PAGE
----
3. How long has Suso Technology Services been in existence?

    suso.org as a service has been in existence since October of 1997. Originally it was an experimental server in Mark Krenz's dorm room at Indiana University and was only open to about 30 friends of his. The suso.org domain was registered in April of 1999 and became an official business in 2001. In September of 2004 we incorporated as Suso Technology Services, Inc. and moved into our current office in Fountain Square in downtown Bloomington, Indiana.


  4. Why does suso.org use the .org top level domain instead of .net or .com?

    Originally, suso.org was just meant to be a hobby and non-profit venture. Historically, the .org domain extension was supposed to be for non-profit organizations. However, on the Internet, there has never been any regulation of these guidelines. As a result there has been a graying of the lines between what all the top level domains really mean about the type of website you are going to or what country it is located in. For instance, slashdot.org, a well known technology news site that has been around since 1997, originally didn't view itself as a for profit venture either, but eventually became worth millions after it was purchaced by OSTG.

    To make the matter more complicated, suso.com and suso.net were quickly nabbed by domain speculators the same month that we bought suso.org. However in 2005 we purchased suso.com from one of these domain brokers. Eventually we may include suso.com into the mix as aliases for suso.org, but we will always be centered around suso.org. Besides, the .org has always reflected the feeling of what our business is about.


  5. Where did the name 'Suso' come from? Who is Suso Banderas?

    Back in 1996, Mark Krenz needed a new nickname to use on Internet Relay Chat (IRC) channels and so looked around the room for something to use. Upon looking at the back of one of his favorite albums, Powaqqatsi by Philip Glass, he noticed the name Mr. Suso. Mr. Suso refered on the album to the African Griot musician Foday Musa Suso, who collaborated with Glass on the album. So Mark started using the name MrSuso, which eventually was shortened by his friends to just Suso, which became the name of the first suso.org server, suso.eigenmann.indiana.edu.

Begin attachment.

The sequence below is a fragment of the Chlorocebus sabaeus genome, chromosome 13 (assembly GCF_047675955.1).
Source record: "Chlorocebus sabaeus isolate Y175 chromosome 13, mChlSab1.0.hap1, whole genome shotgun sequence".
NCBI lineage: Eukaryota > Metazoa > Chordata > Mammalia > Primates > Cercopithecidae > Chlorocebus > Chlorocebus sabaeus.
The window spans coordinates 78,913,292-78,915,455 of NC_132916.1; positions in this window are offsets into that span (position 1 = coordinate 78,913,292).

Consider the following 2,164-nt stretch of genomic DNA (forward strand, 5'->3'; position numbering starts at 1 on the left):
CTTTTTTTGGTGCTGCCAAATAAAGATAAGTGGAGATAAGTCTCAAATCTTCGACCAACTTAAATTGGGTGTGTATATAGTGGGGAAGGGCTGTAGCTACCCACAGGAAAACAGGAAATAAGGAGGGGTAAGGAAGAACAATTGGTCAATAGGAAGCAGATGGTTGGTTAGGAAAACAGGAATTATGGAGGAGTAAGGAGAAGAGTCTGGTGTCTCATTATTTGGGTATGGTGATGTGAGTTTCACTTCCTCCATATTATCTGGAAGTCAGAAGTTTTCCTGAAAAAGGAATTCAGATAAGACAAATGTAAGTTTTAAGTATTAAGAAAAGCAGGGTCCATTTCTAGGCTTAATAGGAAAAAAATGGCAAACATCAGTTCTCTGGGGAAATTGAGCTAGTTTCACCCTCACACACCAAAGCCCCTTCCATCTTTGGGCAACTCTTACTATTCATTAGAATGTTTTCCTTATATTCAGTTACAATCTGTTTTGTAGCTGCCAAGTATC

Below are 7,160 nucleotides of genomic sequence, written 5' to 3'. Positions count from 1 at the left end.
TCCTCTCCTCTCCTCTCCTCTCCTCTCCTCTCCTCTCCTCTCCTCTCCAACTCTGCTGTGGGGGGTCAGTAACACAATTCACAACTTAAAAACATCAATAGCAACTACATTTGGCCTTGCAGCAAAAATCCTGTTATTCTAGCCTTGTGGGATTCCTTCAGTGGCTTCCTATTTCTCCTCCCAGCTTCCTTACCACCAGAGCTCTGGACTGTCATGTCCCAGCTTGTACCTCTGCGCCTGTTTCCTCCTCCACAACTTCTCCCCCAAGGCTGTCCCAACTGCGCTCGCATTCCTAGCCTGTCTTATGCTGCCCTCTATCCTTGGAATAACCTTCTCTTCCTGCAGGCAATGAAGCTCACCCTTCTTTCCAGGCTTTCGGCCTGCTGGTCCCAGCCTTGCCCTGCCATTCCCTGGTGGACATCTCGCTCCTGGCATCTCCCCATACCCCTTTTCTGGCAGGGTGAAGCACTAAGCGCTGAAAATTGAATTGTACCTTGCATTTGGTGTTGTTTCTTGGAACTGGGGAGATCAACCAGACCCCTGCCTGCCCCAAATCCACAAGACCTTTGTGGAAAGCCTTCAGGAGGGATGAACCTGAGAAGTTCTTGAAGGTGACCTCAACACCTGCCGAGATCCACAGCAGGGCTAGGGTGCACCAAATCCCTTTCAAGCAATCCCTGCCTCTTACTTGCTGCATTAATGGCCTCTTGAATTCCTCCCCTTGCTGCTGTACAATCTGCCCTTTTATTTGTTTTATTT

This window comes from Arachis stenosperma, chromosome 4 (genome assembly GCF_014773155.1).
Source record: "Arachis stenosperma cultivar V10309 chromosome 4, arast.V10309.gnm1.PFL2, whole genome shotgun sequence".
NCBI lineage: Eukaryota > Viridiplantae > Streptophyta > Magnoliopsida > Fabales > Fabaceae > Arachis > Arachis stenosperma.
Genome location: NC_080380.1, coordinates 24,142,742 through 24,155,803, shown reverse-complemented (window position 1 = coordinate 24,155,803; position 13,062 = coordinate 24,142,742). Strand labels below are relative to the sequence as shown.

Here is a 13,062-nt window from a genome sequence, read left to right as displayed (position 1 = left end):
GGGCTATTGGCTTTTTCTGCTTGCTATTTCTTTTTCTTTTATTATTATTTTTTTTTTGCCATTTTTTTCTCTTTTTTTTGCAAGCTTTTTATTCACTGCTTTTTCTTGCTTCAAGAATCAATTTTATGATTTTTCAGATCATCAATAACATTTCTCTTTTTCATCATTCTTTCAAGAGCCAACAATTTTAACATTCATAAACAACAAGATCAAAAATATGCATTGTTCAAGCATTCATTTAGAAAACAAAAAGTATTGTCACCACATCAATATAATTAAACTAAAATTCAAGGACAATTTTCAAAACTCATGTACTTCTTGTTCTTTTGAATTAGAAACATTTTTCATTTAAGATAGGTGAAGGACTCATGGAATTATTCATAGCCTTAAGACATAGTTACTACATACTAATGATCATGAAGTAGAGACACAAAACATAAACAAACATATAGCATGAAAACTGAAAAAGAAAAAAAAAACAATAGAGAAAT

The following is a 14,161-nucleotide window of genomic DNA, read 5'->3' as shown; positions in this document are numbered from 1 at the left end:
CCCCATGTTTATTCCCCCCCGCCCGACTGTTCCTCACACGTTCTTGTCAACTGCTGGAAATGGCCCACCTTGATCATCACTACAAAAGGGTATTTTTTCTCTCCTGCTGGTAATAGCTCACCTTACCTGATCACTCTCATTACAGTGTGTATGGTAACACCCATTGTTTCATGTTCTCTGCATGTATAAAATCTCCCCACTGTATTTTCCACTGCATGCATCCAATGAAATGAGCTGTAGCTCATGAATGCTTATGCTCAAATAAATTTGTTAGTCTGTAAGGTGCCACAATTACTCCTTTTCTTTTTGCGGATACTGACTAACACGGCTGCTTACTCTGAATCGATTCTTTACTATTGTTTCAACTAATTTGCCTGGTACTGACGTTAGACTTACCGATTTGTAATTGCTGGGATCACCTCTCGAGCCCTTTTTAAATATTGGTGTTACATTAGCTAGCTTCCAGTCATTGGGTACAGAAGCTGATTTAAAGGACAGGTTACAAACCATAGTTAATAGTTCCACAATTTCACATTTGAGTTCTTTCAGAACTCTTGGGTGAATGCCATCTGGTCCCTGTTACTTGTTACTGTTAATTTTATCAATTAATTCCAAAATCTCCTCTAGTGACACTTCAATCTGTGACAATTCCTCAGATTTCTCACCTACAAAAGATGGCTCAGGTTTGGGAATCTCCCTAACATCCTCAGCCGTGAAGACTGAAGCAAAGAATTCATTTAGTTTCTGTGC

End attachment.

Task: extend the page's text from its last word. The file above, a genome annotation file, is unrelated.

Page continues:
Suso also started becoming a kind of pen name for Mark to use in online activities. He discovered later the Suso was a spanish name and choose to fashion the surname Banderas to go along with it. This is now his penname forwriting software, music and thoughts of the day. Now you know the secret.


  6. How large is Suso Technology Services?

    As of this writing (June, 2005), we are in a transitional phase. In September 2004 we moved away from what was historically a home run hobby business to move towards becoming a webhosting/email provider for the world. We are a small company right now, but that is simply because we have enough staff to support our current customer base.


  7. What is your target market?

    The Known Universe. Seriously. Our user database that keeps track of everything has tables for storing what planet and star system you are from. Which may seem like science fiction, but it is a reasonable expectation in this era of early space travel that within a century or two, humans will start to live in space and on the moon and other planets. So we really consider ourselves as a service for everyone. Currently we have customers from 9 different countries on 4 continents. We do have a strong focus on Bloomington, Indiana and the surrounding area. But we consider ourselves more of a global internet application service provider that just happens to be in Central Indiana.


  8. What are your office hours?

    Officially they are Monday through Friday 9am - 5:30pm EST. However we are often in our office at many other times including Saturdays and Sundays and we have our phone forwarded to a cell phone outside of those hours, so you are more than welcome to call anytime.


  9. Where are you located?

    In Bloomington, Indiana, a small city which is about 95 kilometers south of Indianapolis. Specifically, we are located in Fountain Square Suite #241. There are directions to our office on this page. Our servers and colocation space are located in a seperate building in Bloomington.


  10. Can I visit you or have a tour of your business?

    Yes, just call our office to arrange an appointment.


  11. How can I contact your technical support?

    Actually, instead of having technical support you get to talk with the owners of the business or the system administrators who make it run. Our philosophy is that you should be able to talk to the people who are in control of how things work and are the most knowledgeable.

    If you've ever dealt with a technical support staff where the first person that you call doesn't know and transfers you to someone else, who only knows a little more, you'll quickly see how valuable it is to be able to talk directly with people who can give you a straight answer right away.

    As we grow, our goal is to assign new users to their own representative that you will be able to ask for by name or call directly. This way you will always get to talk to the same person that will know who you are and your account history.

    suso.org, where your "technical support" is a system administrator. ;-)


  12. How knowlegdeable is your staff?